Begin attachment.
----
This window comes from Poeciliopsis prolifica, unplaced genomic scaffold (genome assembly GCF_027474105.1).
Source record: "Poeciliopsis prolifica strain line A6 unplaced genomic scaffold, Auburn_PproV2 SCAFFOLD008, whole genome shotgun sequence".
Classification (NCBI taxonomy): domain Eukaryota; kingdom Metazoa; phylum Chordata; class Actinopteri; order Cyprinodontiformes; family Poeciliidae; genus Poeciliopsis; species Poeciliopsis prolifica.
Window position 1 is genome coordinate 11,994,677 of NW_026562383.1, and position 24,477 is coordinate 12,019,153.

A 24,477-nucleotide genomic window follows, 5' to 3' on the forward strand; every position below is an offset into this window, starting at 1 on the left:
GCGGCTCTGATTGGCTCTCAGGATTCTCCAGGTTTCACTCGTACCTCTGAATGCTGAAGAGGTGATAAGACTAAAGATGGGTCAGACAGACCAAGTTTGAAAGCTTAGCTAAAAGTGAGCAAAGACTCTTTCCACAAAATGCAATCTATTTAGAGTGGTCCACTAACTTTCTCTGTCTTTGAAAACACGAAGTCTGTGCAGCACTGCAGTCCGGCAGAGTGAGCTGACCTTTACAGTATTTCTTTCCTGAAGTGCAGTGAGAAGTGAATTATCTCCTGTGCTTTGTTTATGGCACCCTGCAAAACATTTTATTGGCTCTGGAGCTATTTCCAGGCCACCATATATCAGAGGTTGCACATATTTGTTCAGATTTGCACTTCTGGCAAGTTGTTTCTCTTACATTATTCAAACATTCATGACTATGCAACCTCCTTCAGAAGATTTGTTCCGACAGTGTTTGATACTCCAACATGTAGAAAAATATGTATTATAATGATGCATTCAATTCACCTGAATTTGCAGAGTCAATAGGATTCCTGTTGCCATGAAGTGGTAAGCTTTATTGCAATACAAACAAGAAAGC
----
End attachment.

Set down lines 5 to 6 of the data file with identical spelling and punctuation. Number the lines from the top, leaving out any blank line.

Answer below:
A 24,477-nucleotide genomic window follows, 5' to 3' on the forward strand; every position below is an offset into this window, starting at 1 on the left:
GCGGCTCTGATTGGCTCTCAGGATTCTCCAGGTTTCACTCGTACCTCTGAATGCTGAAGAGGTGATAAGACTAAAGATGGGTCAGACAGACCAAGTTTGAAAGCTTAGCTAAAAGTGAGCAAAGACTCTTTCCACAAAATGCAATCTATTTAGAGTGGTCCACTAACTTTCTCTGTCTTTGAAAACACGAAGTCTGTGCAGCACTGCAGTCCGGCAGAGTGAGCTGACCTTTACAGTATTTCTTTCCTGAAGTGCAGTGAGAAGTGAATTATCTCCTGTGCTTTGTTTATGGCACCCTGCAAAACATTTTATTGGCTCTGGAGCTATTTCCAGGCCACCATATATCAGAGGTTGCACATATTTGTTCAGATTTGCACTTCTGGCAAGTTGTTTCTCTTACATTATTCAAACATTCATGACTATGCAACCTCCTTCAGAAGATTTGTTCCGACAGTGTTTGATACTCCAACATGTAGAAAAATATGTATTATAATGATGCATTCAATTCACCTGAATTTGCAGAGTCAATAGGATTCCTGTTGCCATGAAGTGGTAAGCTTTATTGCAATACAAACAAGAAAGC